Gods & Goddesses

India is one of the most religiously diverse nations in the world, with religion playing a central role in the lives of most Indians. 80% of the people in India are Hindus, considered one of the oldest religious and philosophical systems in the world. Islam is practiced by 13.4% of all Indians, Christianity by 2.4%, and Sikhism by 1.86%. Buddhism and Jainism both arose on the Indian subcontinent and have a world-wide presence; in addition, Zoroastrianism and Judaism have a long history in India, but their present-day numbers are small.

Hinduism is supposed to be 'apauruseya', i.e., of impersonal origin & so also are the Gods of Hinduism. They are eternal & though the deities appear to be different & independent, they are really facets of the same Brahman, the Supreme God.

As Sri Ramakrishna says, there can be as many spiritual paths as there are spiritual aspirants & similarly there can really be as many Gods as there are devotees to suit the moods, feelings, emotions & social background of the devotees.

The Hindu scriptures were eloquent while describing the qualities of God. He is all-knowing & all powerful. He is the very personification of justice, love & beauty. He is ever ready to shower His grace, mercy & blessings on His creation.

From the Rig Veda, we come to know of the vedic gods eight Vasus, eleven Rudras, twelve Adityas, Indra & Prajapathi, being the Gods of earth, the heavens & the space.

The main Hindu Gods as we accept today can be broadly classified as Saiva Gods (Siva, His consort, His sons, His other forms), Vaishnava Gods (Vishnu, His consort, His various avatharams)& Sakthi or Saktha (Forms of Goddess Sakthi).

Bhrama - The Lord of creation, One of the Trinity


Brahma is the Lord of creation & is assisted in this process by his consort Saraswathi, who is the possessor of ultimate knowledge. Together, they thus introduce the soul into the cycle of life; Brahma was born from the navel of Lord Vishnu at the end of one cycle to begin a fresh creation. He has four heads (originally five), representing the four vedas which are said to have sprung from his heads. His four heads are also said to represent the four yugas. He is bearded & his eyes are closed in meditation. He sits on a lotus & his vahana is the swan. In his four arms he holds the vedas, the kamandalam (water pot), suruva (sacrificial spoon) & a mala. He is a serene soul and is the provider of all sources of knowledge & wisdom.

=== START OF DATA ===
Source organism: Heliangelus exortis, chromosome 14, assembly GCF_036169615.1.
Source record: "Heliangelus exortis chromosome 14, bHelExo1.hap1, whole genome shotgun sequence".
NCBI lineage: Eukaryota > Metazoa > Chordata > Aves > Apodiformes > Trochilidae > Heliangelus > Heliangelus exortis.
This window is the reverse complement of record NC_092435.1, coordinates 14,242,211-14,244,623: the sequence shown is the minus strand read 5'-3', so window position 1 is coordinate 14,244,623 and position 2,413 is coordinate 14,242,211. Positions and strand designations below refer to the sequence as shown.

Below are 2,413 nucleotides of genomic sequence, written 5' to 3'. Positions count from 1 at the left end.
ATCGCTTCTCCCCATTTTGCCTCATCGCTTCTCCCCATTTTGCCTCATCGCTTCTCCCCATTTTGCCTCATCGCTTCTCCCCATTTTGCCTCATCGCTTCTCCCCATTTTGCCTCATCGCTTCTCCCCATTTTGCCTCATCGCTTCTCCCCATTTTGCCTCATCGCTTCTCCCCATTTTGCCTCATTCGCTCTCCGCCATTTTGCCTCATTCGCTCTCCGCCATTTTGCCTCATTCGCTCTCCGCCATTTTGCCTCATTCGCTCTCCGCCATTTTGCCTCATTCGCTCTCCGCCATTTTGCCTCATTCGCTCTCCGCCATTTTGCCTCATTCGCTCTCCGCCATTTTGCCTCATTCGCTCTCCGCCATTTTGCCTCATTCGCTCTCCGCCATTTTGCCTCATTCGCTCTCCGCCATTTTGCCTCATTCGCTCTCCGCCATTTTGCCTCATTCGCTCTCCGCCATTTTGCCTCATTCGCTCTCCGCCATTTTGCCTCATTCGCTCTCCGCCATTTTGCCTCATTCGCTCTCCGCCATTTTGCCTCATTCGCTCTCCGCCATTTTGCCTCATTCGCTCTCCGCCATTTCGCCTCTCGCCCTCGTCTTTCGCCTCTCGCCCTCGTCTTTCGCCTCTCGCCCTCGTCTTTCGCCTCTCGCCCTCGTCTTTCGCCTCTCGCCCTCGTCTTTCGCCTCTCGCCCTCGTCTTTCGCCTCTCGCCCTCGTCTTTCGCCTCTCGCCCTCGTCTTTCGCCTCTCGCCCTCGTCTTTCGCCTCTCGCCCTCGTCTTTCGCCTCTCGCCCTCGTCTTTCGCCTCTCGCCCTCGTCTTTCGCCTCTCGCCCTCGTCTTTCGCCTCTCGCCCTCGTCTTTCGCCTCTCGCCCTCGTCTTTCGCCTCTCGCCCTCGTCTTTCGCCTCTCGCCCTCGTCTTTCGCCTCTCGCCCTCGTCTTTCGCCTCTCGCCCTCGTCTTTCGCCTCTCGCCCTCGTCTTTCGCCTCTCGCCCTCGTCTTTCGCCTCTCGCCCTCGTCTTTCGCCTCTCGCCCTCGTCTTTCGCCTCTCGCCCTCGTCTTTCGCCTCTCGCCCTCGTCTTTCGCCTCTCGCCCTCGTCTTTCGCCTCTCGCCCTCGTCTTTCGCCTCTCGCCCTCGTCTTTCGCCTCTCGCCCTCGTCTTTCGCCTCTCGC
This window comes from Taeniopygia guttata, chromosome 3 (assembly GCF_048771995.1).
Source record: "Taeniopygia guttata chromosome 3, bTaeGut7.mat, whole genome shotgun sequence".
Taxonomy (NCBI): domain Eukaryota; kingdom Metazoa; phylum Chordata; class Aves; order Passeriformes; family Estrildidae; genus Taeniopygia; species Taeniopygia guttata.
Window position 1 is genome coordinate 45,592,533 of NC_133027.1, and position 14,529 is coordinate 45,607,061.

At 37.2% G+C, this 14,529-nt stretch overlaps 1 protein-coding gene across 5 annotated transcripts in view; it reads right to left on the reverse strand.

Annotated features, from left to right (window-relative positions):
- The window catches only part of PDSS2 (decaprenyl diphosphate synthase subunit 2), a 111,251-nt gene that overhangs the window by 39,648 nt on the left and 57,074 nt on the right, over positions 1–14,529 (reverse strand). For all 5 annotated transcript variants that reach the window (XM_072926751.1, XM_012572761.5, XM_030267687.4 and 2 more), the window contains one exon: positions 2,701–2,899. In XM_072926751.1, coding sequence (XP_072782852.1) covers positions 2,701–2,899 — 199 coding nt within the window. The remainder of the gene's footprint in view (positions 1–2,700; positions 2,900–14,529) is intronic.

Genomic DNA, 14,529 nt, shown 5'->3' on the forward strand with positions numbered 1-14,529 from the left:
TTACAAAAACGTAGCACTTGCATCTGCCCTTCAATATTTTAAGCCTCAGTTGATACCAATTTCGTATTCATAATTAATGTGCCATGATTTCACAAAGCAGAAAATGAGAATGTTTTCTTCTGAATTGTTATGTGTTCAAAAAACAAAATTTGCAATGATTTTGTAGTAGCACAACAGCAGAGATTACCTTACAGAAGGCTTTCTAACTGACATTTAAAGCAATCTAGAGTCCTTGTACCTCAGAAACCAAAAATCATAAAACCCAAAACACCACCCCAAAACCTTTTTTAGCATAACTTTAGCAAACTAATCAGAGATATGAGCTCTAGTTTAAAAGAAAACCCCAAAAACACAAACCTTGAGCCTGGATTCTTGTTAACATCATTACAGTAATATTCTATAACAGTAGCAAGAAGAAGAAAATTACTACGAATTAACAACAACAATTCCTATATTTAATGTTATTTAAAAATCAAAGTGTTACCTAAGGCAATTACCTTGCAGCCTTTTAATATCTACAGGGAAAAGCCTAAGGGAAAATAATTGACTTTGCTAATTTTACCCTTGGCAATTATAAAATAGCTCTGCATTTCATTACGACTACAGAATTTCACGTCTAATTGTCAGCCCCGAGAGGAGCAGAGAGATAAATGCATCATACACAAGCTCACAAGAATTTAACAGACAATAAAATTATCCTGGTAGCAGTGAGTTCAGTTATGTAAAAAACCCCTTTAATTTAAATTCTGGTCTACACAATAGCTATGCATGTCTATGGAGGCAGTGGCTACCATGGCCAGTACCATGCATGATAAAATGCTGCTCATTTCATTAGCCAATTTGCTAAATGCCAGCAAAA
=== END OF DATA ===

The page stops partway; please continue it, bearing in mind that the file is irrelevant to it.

There are no temples for Brahma (except the ones in Rajasthan & Orissa) as for Siva & Vishnu, for there has been no separate cult for Brahma as the Saiva or Vaishnava cult. According to mythology, he is supposed to have been cursed by Shiva (for his having uttered a lie & for his ego) that he would go without worship. Yet in all Siva & Vishnu temples, there is an image of Lord Brahma on the northern wall & he is one of the important Parivara devata (attendant deity).

Vishnu - Lord of Protection, One of the Trinity


Vishnu is the Lord of protection, sustenance & maintenance. His consort Lakshmi is the possessor of wealth, which is a necessity for maintenance. Goddess Lakshmi represents not only material wealth, but the wealth of grains, courage, valour, offspring, success, luxurious life, eternal bliss. Vishnu and Lakshmi thus help the souls introduced into the life cycle by Brahma to survive in the cycle of life; Lord Vishnu is also called Nilameghashyamalan - possessing a complexion the colour of the dark clouds. As proof that opposites attract, Vishnu's outer appearance is dark while he is associated with the santha gunam, bringing light & peace to the world. He rests on the ocean on his bed of Adisesha (serpent with 1,000 heads). Any time Lord Vishnu sees great trouble, He takes an avataram to rescue the people from evils. He is all merciful, ever rushing to serve his devotees. In the form of Mahavishnu he has four arms wielding the chakra, conch, lotus & the gadha or mace in his four arms. Some of the main avatarams of Vishnu are enumerated as the Dasavataram (10 Incarnations).

Shiva - Lord of Destruction, One of the Trinity


Siva, the last of the Trinities is the God of destruction & he is assisted in this by his consort Parvathi, the Goddess of disintegration. Parvathi represents sakthi, to disintegrate perishable matter, in the absence of which true and complete destruction by Siva becomes impossible. This could possibly be the meaning of the idea that Siva becomes nothing in the absence of Sakthi.